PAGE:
Well, for all intents and purposes, we have basically started the third year of university. I mean, technically we don’t start our actual third year until either late September or the beginning of October, but we’ve finished everything in the second year, we all passed, and now we’re moving on to the third year. And now, we’ve split into two groups and it’s been determined what projects we’re doing. Despite that my assignment was very much incomplete, at least in my view, and there’s still a lot that could have been added, my idea was chosen as one of the two projects. The other is a combination of two people’s projects – one deemed looking in context, and the other in need of a complete design overhaul. The projects were chosen based on the actual feasibility of them being made (keeping in mind we’re still only making a small portion of the game), rather than marks we got for our assignment – some people’s ideas were rejected on the grounds that they were too technical, requiring mechanics that no one new how to do and couldn’t be done in the time we will have.
So yeah, I was somewhat happy to find that my idea for a game got selected. But it was far from perfect, and my idea being chosen came with a price. I was in a group with two people with different talents, ensuring a balanced team. Unfortunately, while they were willing to get behind the idea, they also suggested we change it a bit. See, my idea was a supernatural third-person brawler of sorts where you play as a Cambion (the offspring of a demon and a human) trying to find his brother and try to ensure a better future for his kind as well as the humans and demons they share a world ruined by the ravages of a devastating war with. In terms of story, it stands out against any other game about demons, but in practice it’s a lot like Devil May Cry only with a more stripped down approach (Devil May Cry and its derivatives tend to focus on style and rewards complex and hard to pull off , but mine doesn’t). One of my new colleagues suggested that we could keep the game largely as it is but at the same change it into a more broadly Fantasy game, rather than the specific supernatural brawler. Much of the concern was more about the potential demographic than anything else, but as I’ve learned that can affect the whole design of the game for fairly obvious reasons (who you aim the game at tends to affect the overall design in many aspects, including the art style and what the player does in-game). I was open to it, at first, but I did not always get along with the idea of changing things, and I didn’t like what I saw as the possibility of going after a larger market for its own sake. But to be fair, my idea’s demographic was narrow and small. I believe I succeeded in a small sense in considering the demographic, but it’s very small for a game to rely on. In the end, I decided to agree with the suggestion that we make design changes to make it more of a fantasy-type game, but mostly to avoid the potential for a long and pointless circular argument – the kind I had to deal with in October with the animation students in order to fight to keep my vision (I lost that fight, and in the end we did a still render of a generic post-apocalyptic garage scene for that module, and I hated it).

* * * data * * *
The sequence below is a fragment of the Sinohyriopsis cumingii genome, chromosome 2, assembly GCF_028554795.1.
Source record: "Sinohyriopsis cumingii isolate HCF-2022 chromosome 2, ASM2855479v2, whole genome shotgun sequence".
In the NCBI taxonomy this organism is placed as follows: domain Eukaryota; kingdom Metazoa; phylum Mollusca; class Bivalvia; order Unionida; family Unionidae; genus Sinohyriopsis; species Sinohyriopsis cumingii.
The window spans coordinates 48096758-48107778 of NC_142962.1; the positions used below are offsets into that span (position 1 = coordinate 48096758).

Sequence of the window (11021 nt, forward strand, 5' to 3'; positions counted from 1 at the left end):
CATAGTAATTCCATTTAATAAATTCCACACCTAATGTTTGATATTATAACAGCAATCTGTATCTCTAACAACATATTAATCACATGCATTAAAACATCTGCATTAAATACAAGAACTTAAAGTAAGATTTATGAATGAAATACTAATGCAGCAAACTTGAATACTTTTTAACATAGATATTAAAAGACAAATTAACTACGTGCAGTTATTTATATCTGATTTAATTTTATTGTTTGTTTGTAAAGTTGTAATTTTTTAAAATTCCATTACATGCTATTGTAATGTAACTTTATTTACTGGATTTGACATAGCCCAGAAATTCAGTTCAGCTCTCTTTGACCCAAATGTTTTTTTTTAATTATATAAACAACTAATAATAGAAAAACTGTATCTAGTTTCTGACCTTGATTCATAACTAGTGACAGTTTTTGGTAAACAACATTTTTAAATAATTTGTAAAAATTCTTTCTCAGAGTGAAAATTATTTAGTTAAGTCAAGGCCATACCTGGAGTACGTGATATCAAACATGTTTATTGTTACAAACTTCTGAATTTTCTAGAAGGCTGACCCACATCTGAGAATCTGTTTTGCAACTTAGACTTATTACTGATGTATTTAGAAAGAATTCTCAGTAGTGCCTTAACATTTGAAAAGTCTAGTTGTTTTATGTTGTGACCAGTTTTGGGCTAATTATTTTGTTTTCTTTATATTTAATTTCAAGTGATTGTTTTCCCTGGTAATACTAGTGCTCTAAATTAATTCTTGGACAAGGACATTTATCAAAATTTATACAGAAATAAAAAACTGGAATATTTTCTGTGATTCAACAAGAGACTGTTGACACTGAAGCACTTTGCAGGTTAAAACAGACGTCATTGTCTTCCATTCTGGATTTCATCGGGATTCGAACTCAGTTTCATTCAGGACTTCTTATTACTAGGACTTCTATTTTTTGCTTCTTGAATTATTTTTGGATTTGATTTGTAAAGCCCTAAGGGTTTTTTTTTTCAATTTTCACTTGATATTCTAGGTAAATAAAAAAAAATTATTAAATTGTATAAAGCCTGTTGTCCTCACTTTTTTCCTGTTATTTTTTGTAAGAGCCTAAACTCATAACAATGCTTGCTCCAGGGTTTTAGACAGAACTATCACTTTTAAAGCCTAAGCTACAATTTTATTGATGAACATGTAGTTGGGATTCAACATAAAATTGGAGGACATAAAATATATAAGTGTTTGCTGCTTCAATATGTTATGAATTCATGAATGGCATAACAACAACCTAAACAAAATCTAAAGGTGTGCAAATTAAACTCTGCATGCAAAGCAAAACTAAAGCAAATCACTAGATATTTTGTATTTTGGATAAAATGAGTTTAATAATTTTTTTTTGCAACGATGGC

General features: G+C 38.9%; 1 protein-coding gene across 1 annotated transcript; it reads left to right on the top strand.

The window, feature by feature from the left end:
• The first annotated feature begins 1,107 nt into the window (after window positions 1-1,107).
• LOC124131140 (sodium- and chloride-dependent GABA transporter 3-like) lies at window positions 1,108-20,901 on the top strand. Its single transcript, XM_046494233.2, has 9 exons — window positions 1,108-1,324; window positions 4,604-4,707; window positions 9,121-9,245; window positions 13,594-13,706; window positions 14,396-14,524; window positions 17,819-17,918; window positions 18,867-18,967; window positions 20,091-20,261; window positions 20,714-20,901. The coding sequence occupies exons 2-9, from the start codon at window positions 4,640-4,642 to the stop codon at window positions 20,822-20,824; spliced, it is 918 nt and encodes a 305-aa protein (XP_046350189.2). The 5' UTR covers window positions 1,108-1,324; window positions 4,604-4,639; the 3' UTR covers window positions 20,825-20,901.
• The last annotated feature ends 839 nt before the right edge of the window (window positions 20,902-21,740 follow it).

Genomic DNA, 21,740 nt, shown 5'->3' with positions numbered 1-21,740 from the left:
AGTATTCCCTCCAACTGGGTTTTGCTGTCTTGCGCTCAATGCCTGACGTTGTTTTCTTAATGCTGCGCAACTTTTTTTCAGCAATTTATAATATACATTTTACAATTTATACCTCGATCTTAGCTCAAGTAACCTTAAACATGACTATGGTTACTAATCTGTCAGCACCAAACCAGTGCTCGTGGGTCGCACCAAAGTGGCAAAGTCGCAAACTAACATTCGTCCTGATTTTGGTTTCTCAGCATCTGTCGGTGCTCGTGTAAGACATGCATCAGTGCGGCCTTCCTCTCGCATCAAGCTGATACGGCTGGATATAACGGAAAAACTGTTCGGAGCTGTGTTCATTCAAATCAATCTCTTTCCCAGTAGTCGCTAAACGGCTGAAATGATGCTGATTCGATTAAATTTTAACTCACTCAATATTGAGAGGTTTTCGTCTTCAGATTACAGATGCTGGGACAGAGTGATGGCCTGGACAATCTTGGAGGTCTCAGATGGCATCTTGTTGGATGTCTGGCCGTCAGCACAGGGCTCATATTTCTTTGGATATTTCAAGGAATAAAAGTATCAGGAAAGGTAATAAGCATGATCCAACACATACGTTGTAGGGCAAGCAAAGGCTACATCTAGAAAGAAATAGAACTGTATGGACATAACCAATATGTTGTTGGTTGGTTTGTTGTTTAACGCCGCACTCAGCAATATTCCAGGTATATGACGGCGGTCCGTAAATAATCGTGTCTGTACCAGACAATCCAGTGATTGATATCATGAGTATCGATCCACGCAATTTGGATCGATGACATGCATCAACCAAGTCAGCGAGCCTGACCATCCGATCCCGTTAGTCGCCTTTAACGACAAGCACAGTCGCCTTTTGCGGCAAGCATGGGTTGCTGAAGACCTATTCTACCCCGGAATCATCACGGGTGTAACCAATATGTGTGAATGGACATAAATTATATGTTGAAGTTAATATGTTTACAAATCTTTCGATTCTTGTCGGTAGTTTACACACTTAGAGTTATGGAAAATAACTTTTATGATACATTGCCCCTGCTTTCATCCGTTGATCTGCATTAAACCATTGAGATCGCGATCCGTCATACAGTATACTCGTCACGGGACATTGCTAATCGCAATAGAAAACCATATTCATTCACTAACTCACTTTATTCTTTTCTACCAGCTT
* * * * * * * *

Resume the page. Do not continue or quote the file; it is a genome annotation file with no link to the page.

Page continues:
At first, I feared I’d hate it, but I eventually found that a more fantasy version of my idea still had some of my ideas in mind – namely the presence of demons as morally the same as humans, and the side-moral of “things aren’t always what they appear” (or as my colleague put it “you know not everyone you meet is a twat, right?”). I must concede that I may have failed in that regard because of the amount of hostile demons the player fights in order to progress, which I only put in the my design document because I feared an exclusive diet of humanoid enemies would grow dull in a game with heavy supernatural themes. At least now there’s scope for a wider range of the types of beings you can encounter (the player character, for instance, is now most likely a half-ogre kind of creature who simply receives the help of a sympathetic demon), and potentially even a greater way of illustrating a moral I had intended. The colleagues even feared that cramming demons down the player’s throat would be too much, and it may suffer an age-old problem of the artist – you know your ideas and love them, but not everyone else gets it, and unfortunately for the game designer this means less people may buy your game or even work with you in making it. Obviously, I let loose with a certain facet of my imagination too much and it seemed to everyone else like an obvious self-projection that other people can’t work with. Just another moment where I fear I need an outlet other than game design for some of my ideas. But the way things are going, the ideas we’re pursuing now are ideas I can still get behind and still put a bit of personal inspiration into through some of the research, and it’s still in a suitable degree alignment with the project I initially panned out. Who knows, maybe things won’t be so bad after all. But there’s a lot that needs to be done before October.